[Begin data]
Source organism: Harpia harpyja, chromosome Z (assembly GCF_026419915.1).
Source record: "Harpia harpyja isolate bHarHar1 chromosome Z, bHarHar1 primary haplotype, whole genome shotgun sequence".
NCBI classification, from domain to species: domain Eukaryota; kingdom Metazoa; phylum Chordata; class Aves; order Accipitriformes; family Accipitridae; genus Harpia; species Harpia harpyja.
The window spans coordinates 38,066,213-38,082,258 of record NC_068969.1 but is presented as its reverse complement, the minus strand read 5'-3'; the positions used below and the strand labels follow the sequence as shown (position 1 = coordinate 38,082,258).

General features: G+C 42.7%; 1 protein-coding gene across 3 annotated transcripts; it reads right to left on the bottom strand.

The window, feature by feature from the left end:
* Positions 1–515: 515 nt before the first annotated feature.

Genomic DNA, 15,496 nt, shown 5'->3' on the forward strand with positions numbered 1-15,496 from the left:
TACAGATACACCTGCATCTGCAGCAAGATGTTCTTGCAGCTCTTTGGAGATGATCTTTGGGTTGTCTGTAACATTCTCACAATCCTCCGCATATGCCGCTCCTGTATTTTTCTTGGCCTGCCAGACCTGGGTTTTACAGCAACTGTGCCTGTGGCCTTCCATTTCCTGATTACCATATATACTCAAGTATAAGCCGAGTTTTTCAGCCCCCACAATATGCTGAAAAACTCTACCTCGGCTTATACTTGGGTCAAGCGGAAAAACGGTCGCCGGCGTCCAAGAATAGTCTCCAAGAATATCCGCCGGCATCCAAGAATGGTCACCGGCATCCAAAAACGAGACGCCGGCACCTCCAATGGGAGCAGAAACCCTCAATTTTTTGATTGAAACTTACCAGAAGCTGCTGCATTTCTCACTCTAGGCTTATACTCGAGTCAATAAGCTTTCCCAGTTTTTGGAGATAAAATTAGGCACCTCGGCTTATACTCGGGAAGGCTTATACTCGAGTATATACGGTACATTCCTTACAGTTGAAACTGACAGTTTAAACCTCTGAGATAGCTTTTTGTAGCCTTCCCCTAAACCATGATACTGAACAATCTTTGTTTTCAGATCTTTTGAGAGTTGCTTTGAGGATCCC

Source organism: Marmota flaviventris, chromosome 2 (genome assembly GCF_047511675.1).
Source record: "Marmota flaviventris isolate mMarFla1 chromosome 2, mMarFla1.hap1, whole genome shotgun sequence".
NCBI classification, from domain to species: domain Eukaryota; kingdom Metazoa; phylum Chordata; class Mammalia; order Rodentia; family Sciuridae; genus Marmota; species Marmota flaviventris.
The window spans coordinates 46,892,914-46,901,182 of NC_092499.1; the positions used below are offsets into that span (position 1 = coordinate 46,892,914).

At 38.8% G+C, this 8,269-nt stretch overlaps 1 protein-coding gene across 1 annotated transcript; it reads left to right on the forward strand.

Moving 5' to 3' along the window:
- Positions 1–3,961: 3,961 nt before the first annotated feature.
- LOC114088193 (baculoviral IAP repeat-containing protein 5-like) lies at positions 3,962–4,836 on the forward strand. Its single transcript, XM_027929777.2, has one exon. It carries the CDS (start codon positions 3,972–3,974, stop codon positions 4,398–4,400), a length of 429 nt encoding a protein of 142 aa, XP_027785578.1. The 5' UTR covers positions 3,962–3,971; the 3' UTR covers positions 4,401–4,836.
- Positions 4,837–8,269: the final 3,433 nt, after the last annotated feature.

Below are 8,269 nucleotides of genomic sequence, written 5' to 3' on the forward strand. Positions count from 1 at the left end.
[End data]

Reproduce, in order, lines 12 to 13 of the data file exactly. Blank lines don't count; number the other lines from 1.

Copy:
NCBI classification, from domain to species: domain Eukaryota; kingdom Metazoa; phylum Chordata; class Mammalia; order Rodentia; family Sciuridae; genus Marmota; species Marmota flaviventris.
The window spans coordinates 46,892,914-46,901,182 of NC_092499.1; the positions used below are offsets into that span (position 1 = coordinate 46,892,914).